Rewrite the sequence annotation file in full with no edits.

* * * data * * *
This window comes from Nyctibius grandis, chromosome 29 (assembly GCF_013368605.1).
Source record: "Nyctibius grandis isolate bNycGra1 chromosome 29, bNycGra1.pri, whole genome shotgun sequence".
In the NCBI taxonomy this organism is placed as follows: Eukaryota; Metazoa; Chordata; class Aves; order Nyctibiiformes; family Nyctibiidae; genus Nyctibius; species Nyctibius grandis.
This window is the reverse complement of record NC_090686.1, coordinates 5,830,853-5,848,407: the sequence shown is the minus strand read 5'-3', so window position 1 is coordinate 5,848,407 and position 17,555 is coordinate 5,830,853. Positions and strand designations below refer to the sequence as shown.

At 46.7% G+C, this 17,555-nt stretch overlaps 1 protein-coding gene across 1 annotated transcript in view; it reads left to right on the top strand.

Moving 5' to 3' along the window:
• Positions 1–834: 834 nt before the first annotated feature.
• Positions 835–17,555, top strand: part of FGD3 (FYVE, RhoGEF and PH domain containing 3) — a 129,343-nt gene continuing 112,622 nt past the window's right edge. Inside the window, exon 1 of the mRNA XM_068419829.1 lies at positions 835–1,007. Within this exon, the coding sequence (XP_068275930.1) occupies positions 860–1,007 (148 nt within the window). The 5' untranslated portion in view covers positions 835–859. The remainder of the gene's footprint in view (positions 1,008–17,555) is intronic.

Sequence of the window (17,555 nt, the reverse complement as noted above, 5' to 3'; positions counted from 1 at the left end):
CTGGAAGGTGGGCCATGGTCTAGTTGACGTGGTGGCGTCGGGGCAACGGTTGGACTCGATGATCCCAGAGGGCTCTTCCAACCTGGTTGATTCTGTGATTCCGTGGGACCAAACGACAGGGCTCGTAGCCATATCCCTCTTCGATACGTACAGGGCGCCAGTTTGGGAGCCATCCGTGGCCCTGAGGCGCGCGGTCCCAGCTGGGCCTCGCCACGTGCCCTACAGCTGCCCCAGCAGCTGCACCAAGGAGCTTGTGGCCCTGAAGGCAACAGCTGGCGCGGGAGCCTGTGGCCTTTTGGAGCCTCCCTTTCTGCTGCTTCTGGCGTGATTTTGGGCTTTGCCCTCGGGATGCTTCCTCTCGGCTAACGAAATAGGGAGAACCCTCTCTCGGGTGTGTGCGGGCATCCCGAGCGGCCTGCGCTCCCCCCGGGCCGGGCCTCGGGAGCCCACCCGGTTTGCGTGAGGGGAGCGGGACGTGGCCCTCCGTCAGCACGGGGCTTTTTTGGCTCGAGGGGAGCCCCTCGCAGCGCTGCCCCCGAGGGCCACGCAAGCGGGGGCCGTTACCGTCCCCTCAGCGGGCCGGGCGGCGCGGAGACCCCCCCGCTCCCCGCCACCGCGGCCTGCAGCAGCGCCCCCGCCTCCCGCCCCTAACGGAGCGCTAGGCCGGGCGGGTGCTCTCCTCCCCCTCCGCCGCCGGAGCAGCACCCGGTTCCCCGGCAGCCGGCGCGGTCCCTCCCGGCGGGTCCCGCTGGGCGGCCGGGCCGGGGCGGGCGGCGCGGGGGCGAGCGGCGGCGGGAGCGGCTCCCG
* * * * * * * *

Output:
This window comes from Nyctibius grandis, chromosome 29 (assembly GCF_013368605.1).
Source record: "Nyctibius grandis isolate bNycGra1 chromosome 29, bNycGra1.pri, whole genome shotgun sequence".
In the NCBI taxonomy this organism is placed as follows: Eukaryota; Metazoa; Chordata; class Aves; order Nyctibiiformes; family Nyctibiidae; genus Nyctibius; species Nyctibius grandis.
This window is the reverse complement of record NC_090686.1, coordinates 5,830,853-5,848,407: the sequence shown is the minus strand read 5'-3', so window position 1 is coordinate 5,848,407 and position 17,555 is coordinate 5,830,853. Positions and strand designations below refer to the sequence as shown.

At 46.7% G+C, this 17,555-nt stretch overlaps 1 protein-coding gene across 1 annotated transcript in view; it reads left to right on the top strand.

Moving 5' to 3' along the window:
• Positions 1–834: 834 nt before the first annotated feature.
• Positions 835–17,555, top strand: part of FGD3 (FYVE, RhoGEF and PH domain containing 3) — a 129,343-nt gene continuing 112,622 nt past the window's right edge. Inside the window, exon 1 of the mRNA XM_068419829.1 lies at positions 835–1,007. Within this exon, the coding sequence (XP_068275930.1) occupies positions 860–1,007 (148 nt within the window). The 5' untranslated portion in view covers positions 835–859. The remainder of the gene's footprint in view (positions 1,008–17,555) is intronic.

Sequence of the window (17,555 nt, the reverse complement as noted above, 5' to 3'; positions counted from 1 at the left end):
CTGGAAGGTGGGCCATGGTCTAGTTGACGTGGTGGCGTCGGGGCAACGGTTGGACTCGATGATCCCAGAGGGCTCTTCCAACCTGGTTGATTCTGTGATTCCGTGGGACCAAACGACAGGGCTCGTAGCCATATCCCTCTTCGATACGTACAGGGCGCCAGTTTGGGAGCCATCCGTGGCCCTGAGGCGCGCGGTCCCAGCTGGGCCTCGCCACGTGCCCTACAGCTGCCCCAGCAGCTGCACCAAGGAGCTTGTGGCCCTGAAGGCAACAGCTGGCGCGGGAGCCTGTGGCCTTTTGGAGCCTCCCTTTCTGCTGCTTCTGGCGTGATTTTGGGCTTTGCCCTCGGGATGCTTCCTCTCGGCTAACGAAATAGGGAGAACCCTCTCTCGGGTGTGTGCGGGCATCCCGAGCGGCCTGCGCTCCCCCCGGGCCGGGCCTCGGGAGCCCACCCGGTTTGCGTGAGGGGAGCGGGACGTGGCCCTCCGTCAGCACGGGGCTTTTTTGGCTCGAGGGGAGCCCCTCGCAGCGCTGCCCCCGAGGGCCACGCAAGCGGGGGCCGTTACCGTCCCCTCAGCGGGCCGGGCGGCGCGGAGACCCCCCCGCTCCCCGCCACCGCGGCCTGCAGCAGCGCCCCCGCCTCCCGCCCCTAACGGAGCGCTAGGCCGGGCGGGTGCTCTCCTCCCCCTCCGCCGCCGGAGCAGCACCCGGTTCCCCGGCAGCCGGCGCGGTCCCTCCCGGCGGGTCCCGCTGGGCGGCCGGGCCGGGGCGGGCGGCGCGGGGGCGAGCGGCGGCGGGAGCGGCTCCCG